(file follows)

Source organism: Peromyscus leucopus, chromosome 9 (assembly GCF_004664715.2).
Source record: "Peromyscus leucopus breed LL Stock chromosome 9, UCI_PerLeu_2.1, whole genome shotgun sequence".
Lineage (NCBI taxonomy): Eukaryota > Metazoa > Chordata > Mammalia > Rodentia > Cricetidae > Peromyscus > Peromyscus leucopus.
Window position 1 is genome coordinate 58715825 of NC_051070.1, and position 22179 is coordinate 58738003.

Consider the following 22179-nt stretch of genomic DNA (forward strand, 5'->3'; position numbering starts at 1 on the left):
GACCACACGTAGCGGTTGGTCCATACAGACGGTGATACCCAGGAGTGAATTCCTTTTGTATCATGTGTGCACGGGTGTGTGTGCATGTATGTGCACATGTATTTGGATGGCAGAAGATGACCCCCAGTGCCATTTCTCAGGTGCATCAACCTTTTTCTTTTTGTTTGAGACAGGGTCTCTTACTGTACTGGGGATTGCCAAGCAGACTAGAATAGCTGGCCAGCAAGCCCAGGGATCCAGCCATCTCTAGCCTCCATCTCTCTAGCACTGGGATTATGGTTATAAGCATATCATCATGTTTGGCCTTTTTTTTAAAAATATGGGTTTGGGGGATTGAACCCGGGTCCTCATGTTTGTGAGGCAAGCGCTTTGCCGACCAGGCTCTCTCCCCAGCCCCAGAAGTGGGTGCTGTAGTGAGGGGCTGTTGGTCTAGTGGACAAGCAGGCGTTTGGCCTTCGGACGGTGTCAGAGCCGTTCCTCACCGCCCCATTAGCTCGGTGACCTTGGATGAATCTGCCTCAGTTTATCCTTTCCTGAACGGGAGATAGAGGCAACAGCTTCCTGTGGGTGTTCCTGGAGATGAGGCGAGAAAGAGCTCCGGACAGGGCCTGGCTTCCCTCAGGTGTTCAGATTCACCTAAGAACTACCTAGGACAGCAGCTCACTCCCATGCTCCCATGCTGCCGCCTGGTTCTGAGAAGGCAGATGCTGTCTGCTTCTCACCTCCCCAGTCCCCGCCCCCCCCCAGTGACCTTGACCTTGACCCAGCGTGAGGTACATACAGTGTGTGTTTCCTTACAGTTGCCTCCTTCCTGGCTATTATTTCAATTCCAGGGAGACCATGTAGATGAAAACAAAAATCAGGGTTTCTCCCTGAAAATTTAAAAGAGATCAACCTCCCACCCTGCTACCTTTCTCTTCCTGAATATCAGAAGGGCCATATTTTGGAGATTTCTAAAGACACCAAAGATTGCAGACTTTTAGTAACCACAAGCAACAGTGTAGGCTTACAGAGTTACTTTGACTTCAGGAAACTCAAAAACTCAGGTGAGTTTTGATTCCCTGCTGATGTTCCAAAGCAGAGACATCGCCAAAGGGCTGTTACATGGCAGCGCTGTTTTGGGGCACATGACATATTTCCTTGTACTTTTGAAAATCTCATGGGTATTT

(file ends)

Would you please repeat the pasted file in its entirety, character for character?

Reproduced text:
Source organism: Peromyscus leucopus, chromosome 9 (assembly GCF_004664715.2).
Source record: "Peromyscus leucopus breed LL Stock chromosome 9, UCI_PerLeu_2.1, whole genome shotgun sequence".
Lineage (NCBI taxonomy): Eukaryota > Metazoa > Chordata > Mammalia > Rodentia > Cricetidae > Peromyscus > Peromyscus leucopus.
Window position 1 is genome coordinate 58715825 of NC_051070.1, and position 22179 is coordinate 58738003.

Consider the following 22179-nt stretch of genomic DNA (forward strand, 5'->3'; position numbering starts at 1 on the left):
GACCACACGTAGCGGTTGGTCCATACAGACGGTGATACCCAGGAGTGAATTCCTTTTGTATCATGTGTGCACGGGTGTGTGTGCATGTATGTGCACATGTATTTGGATGGCAGAAGATGACCCCCAGTGCCATTTCTCAGGTGCATCAACCTTTTTCTTTTTGTTTGAGACAGGGTCTCTTACTGTACTGGGGATTGCCAAGCAGACTAGAATAGCTGGCCAGCAAGCCCAGGGATCCAGCCATCTCTAGCCTCCATCTCTCTAGCACTGGGATTATGGTTATAAGCATATCATCATGTTTGGCCTTTTTTTTAAAAATATGGGTTTGGGGGATTGAACCCGGGTCCTCATGTTTGTGAGGCAAGCGCTTTGCCGACCAGGCTCTCTCCCCAGCCCCAGAAGTGGGTGCTGTAGTGAGGGGCTGTTGGTCTAGTGGACAAGCAGGCGTTTGGCCTTCGGACGGTGTCAGAGCCGTTCCTCACCGCCCCATTAGCTCGGTGACCTTGGATGAATCTGCCTCAGTTTATCCTTTCCTGAACGGGAGATAGAGGCAACAGCTTCCTGTGGGTGTTCCTGGAGATGAGGCGAGAAAGAGCTCCGGACAGGGCCTGGCTTCCCTCAGGTGTTCAGATTCACCTAAGAACTACCTAGGACAGCAGCTCACTCCCATGCTCCCATGCTGCCGCCTGGTTCTGAGAAGGCAGATGCTGTCTGCTTCTCACCTCCCCAGTCCCCGCCCCCCCCCAGTGACCTTGACCTTGACCCAGCGTGAGGTACATACAGTGTGTGTTTCCTTACAGTTGCCTCCTTCCTGGCTATTATTTCAATTCCAGGGAGACCATGTAGATGAAAACAAAAATCAGGGTTTCTCCCTGAAAATTTAAAAGAGATCAACCTCCCACCCTGCTACCTTTCTCTTCCTGAATATCAGAAGGGCCATATTTTGGAGATTTCTAAAGACACCAAAGATTGCAGACTTTTAGTAACCACAAGCAACAGTGTAGGCTTACAGAGTTACTTTGACTTCAGGAAACTCAAAAACTCAGGTGAGTTTTGATTCCCTGCTGATGTTCCAAAGCAGAGACATCGCCAAAGGGCTGTTACATGGCAGCGCTGTTTTGGGGCACATGACATATTTCCTTGTACTTTTGAAAATCTCATGGGTATTT